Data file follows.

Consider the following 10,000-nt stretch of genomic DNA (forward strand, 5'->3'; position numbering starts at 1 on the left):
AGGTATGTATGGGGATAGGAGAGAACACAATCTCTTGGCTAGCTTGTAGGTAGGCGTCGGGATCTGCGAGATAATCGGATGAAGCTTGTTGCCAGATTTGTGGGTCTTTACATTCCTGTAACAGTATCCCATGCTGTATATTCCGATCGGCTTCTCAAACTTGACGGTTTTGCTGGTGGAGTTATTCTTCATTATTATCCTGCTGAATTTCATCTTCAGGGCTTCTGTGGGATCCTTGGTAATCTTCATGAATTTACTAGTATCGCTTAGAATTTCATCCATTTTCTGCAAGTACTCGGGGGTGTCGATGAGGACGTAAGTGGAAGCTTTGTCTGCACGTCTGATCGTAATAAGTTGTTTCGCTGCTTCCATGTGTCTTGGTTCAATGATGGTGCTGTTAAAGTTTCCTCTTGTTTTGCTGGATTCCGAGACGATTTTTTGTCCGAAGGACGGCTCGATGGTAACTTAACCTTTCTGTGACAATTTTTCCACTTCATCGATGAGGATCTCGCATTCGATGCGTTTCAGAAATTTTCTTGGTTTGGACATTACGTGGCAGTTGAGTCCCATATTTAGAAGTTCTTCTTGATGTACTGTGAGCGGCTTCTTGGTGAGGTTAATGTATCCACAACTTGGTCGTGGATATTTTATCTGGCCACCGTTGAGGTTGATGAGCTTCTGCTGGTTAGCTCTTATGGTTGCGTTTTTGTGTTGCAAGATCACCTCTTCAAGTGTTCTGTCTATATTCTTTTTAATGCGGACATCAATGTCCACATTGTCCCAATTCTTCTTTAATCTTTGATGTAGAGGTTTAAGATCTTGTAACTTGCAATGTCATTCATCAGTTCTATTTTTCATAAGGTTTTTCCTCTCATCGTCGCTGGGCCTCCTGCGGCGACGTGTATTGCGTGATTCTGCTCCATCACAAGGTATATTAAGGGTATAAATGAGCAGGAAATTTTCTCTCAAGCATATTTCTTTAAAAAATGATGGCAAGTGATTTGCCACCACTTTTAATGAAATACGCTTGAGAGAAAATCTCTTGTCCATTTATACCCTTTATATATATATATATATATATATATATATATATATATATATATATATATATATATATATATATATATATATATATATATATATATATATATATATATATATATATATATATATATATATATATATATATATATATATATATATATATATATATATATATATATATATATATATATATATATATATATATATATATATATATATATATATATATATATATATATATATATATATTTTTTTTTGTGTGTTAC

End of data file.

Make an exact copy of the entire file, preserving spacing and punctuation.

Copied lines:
Consider the following 10,000-nt stretch of genomic DNA (forward strand, 5'->3'; position numbering starts at 1 on the left):
AGGTATGTATGGGGATAGGAGAGAACACAATCTCTTGGCTAGCTTGTAGGTAGGCGTCGGGATCTGCGAGATAATCGGATGAAGCTTGTTGCCAGATTTGTGGGTCTTTACATTCCTGTAACAGTATCCCATGCTGTATATTCCGATCGGCTTCTCAAACTTGACGGTTTTGCTGGTGGAGTTATTCTTCATTATTATCCTGCTGAATTTCATCTTCAGGGCTTCTGTGGGATCCTTGGTAATCTTCATGAATTTACTAGTATCGCTTAGAATTTCATCCATTTTCTGCAAGTACTCGGGGGTGTCGATGAGGACGTAAGTGGAAGCTTTGTCTGCACGTCTGATCGTAATAAGTTGTTTCGCTGCTTCCATGTGTCTTGGTTCAATGATGGTGCTGTTAAAGTTTCCTCTTGTTTTGCTGGATTCCGAGACGATTTTTTGTCCGAAGGACGGCTCGATGGTAACTTAACCTTTCTGTGACAATTTTTCCACTTCATCGATGAGGATCTCGCATTCGATGCGTTTCAGAAATTTTCTTGGTTTGGACATTACGTGGCAGTTGAGTCCCATATTTAGAAGTTCTTCTTGATGTACTGTGAGCGGCTTCTTGGTGAGGTTAATGTATCCACAACTTGGTCGTGGATATTTTATCTGGCCACCGTTGAGGTTGATGAGCTTCTGCTGGTTAGCTCTTATGGTTGCGTTTTTGTGTTGCAAGATCACCTCTTCAAGTGTTCTGTCTATATTCTTTTTAATGCGGACATCAATGTCCACATTGTCCCAATTCTTCTTTAATCTTTGATGTAGAGGTTTAAGATCTTGTAACTTGCAATGTCATTCATCAGTTCTATTTTTCATAAGGTTTTTCCTCTCATCGTCGCTGGGCCTCCTGCGGCGACGTGTATTGCGTGATTCTGCTCCATCACAAGGTATATTAAGGGTATAAATGAGCAGGAAATTTTCTCTCAAGCATATTTCTTTAAAAAATGATGGCAAGTGATTTGCCACCACTTTTAATGAAATACGCTTGAGAGAAAATCTCTTGTCCATTTATACCCTTTATATATATATATATATATATATATATATATATATATATATATATATATATATATATATATATATATATATATATATATATATATATATATATATATATATATATATATATATATATATATATATATATATATATATATATATATATATATATATATATATATATATATATATATATATATATATATATATATATATATATATATATATATATATATATATATATATATATATTTTTTTTTGTGTGTTAC